• Less crowding: Also in September, we’re adding more buses to Lines 4, 8, 9, 10, 15, 20, 33, 44, 76, 94 and 99 to relieve overcrowding.
  • Better schedule reliability: Schedules are changing on Line 71 (in June), Lines 20 and 87 (in September), and Lines 19, 22, 48 and 72 (in December) to better match schedules to traffic conditions and ridership.
  • More new buses: 90 new buses are joining the fleet in 2014, for a total of 249 buses replaced since 2012.
  • MAX reliability and safety: Over the next year, we’re investing in much-needed signal, track and switch improvements throughout the MAX system to improve reliability and on-time performance. 

We know riders want more and better service, and we’re excited to be in a position to grow the system again. These improvements should help reduce wait times, improve connections and give you a more comfortable ride.

Be sure to sign up for email updates for the lines you ride to get all the details about the upcoming changes.

Note: These improvements are part of our Fiscal Year 2015 budget, which assumes that the economy continues to improve and that the financial equivalent of TriMet’s labor contract proposal is accepted.

Meet our 2014 Operators of the Year!

Operators-of-the-year-2014

Newly crowned 2014 Bus Operator of the Year Andy Church (left), MAX Operator of the Year Jason Wang (second from right) and Mini-Run/Part-Time Operator of the Year Fernando Lopez (right). These are some of TriMet’s finest!

At a ceremony on Tuesday, three TriMet operators were recognized as the 2014 Operators of the Year. Operators qualify for the annual award based on outstanding driving records, customer service and attendance, and the winners are selected by their peers.

Bus Operator of the Year: Andy Church

Andy ChurchDuring his 11 years of driving, Operator Andy Church has earned nine National Safe Driving Awards, nine Superior Performance Awards and four years of perfect attendance.

Andy, who lives in Damascus, has qualified a number of times for Operator of the Month as well as Mini-Run of the Quarter when he was a part-time bus operator. He’s an “extra board” operator, which means he fills in for other operator shifts.

Andy has received many commendations from riders that highlight his kindness and helpfulness to his riders. His manager, Lyle Pereira, noted that Andy “has a great attitude, which is not always easy, but for him, it just comes natural.”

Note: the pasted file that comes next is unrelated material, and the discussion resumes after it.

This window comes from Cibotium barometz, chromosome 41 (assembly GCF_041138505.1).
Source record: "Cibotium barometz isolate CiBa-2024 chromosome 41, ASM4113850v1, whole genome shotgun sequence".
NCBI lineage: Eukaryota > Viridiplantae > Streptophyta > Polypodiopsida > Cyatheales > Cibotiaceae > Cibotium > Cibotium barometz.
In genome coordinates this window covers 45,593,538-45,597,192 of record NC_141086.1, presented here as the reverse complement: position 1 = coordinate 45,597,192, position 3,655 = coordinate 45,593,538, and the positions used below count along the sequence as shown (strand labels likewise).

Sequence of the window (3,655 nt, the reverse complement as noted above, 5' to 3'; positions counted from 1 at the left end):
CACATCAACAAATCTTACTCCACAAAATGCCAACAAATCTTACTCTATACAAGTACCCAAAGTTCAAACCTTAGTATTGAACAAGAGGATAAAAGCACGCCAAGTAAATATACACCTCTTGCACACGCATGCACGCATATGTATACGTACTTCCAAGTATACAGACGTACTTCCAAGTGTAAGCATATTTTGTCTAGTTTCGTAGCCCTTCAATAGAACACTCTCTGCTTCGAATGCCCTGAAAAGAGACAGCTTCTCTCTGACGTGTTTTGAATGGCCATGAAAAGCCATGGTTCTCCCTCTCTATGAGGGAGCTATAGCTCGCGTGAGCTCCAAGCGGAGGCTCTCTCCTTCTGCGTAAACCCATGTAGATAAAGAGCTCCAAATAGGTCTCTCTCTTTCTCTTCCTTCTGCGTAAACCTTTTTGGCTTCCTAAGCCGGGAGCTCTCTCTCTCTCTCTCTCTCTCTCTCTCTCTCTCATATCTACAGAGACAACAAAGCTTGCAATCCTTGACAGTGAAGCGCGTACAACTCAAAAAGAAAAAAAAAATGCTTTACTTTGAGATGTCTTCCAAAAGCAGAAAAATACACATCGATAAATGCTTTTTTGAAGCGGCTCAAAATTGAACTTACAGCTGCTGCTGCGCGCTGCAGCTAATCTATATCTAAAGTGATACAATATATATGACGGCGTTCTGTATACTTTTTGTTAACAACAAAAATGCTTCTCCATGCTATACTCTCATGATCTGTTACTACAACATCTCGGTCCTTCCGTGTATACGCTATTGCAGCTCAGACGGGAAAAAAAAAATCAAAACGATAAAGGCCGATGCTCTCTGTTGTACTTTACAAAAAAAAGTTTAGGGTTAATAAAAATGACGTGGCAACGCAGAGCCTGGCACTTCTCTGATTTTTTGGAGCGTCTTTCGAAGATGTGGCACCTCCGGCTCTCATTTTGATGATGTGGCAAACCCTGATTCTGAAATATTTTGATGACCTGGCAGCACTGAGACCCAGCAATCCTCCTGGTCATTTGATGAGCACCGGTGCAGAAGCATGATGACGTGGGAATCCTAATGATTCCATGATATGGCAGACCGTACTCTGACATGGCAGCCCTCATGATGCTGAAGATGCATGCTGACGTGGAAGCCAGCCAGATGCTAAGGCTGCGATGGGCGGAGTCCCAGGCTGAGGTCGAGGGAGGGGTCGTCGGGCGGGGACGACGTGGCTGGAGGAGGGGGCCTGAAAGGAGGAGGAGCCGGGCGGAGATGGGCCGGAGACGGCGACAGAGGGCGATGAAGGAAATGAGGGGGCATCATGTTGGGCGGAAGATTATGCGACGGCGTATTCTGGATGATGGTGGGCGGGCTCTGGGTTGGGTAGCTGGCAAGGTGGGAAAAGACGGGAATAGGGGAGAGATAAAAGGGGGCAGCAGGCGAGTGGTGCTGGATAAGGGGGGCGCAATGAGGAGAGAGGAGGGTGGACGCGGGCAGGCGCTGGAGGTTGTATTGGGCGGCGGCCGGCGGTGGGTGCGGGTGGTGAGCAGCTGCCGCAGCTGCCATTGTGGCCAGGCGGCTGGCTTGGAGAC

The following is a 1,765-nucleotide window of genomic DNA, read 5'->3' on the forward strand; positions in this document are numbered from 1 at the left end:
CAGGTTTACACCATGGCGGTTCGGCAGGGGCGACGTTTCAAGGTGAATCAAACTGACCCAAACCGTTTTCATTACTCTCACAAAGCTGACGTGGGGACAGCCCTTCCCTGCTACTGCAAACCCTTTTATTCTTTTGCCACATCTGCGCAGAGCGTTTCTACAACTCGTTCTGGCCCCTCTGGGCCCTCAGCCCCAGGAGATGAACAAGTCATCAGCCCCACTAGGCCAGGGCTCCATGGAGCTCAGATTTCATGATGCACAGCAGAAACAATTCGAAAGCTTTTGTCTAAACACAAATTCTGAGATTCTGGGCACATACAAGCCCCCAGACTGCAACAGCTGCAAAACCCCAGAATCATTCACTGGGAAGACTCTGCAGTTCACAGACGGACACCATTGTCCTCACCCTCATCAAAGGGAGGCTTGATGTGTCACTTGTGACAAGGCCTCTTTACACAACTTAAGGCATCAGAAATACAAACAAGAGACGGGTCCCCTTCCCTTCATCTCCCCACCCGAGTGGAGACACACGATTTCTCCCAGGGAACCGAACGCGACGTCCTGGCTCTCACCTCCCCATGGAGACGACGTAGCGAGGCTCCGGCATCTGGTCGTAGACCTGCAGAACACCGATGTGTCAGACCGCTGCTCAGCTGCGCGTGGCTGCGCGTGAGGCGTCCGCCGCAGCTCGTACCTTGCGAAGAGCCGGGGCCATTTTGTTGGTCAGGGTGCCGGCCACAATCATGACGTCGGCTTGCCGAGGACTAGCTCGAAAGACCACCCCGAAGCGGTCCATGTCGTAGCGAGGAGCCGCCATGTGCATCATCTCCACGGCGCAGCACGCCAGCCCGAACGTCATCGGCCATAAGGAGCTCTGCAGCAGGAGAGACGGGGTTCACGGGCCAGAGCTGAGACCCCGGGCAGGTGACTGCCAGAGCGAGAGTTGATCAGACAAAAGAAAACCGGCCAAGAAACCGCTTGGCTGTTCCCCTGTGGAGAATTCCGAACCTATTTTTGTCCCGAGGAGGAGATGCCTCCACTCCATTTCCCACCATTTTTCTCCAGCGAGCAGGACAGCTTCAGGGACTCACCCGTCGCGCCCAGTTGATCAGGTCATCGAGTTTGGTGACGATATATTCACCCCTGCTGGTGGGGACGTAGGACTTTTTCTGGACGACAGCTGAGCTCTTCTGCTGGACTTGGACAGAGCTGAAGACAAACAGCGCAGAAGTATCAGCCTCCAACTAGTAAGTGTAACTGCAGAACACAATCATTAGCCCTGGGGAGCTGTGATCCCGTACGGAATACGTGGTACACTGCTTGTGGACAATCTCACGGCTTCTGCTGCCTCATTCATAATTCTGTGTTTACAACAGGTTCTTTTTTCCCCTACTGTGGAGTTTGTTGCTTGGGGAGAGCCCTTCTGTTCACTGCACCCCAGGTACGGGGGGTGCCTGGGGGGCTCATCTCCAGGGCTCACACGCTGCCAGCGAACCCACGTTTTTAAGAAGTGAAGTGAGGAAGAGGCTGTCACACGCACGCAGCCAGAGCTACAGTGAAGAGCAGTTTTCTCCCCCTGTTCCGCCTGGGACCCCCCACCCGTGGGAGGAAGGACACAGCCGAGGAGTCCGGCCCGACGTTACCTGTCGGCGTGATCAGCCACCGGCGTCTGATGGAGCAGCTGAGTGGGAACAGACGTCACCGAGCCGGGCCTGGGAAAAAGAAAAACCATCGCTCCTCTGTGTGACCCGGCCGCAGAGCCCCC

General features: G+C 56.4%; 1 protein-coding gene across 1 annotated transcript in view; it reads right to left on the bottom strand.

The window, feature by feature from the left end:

MAX Operator of the Year: Jason Wang

Jason WangJason Wang is our newest MAX Operator of the Year. The Lake Oswego resident started driving a bus for TriMet in 2000, and switched to MAX in 2007.

Jason is a high performer who has consistently qualified for operator recognition both as a bus operator and MAX operator.

He’s a Master Operator and has 12 Superior Performance Awards. TriMet’s Master Operator Program recognizes bus and rail operators who achieve overall excellence in safety, customer service and attendance.

You might see Jason up in the cab next time you ride a Red Line or Blue Line train.

Mini-Run/Part-Time Operator of the Year: Fernando Lopez

Fernando LopezMini-Run Operator of the Year Fernando Lopez has been driving for TriMet since 2003.

As a part-time or “mini-run” operator, Fernando has received eight Safe Driving Awards, which means he’s driven eight years without a preventable accident. He’s earned a 100 percent Customer Satisfaction Award and has had perfect attendance for the past eight years.

Fernando was also Mini-Run Operator of the Quarter back in 2009. Because of his long record of safety, good customer service and attendance, he’s qualified for that title for two-thirds of his 11-year career.

Fernando lives in Beaverton and he drives one of the busiest lines in our system: the 57-TV Hwy/Forest Grove.

 

Congratulations Andy, Jason and Fernando!

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My quest to ride every single MAX car

Dan Delany and his son on board car 107 in TriMet's maintenance shop.

For the conclusion of Dan Delany’s quest to ride every MAX car, Dan and his son came to TriMet’s Ruby Junction maintenance facility, where the elusive car 107 was in for repairs.

My name is Dan Delany, and I have been on every MAX car.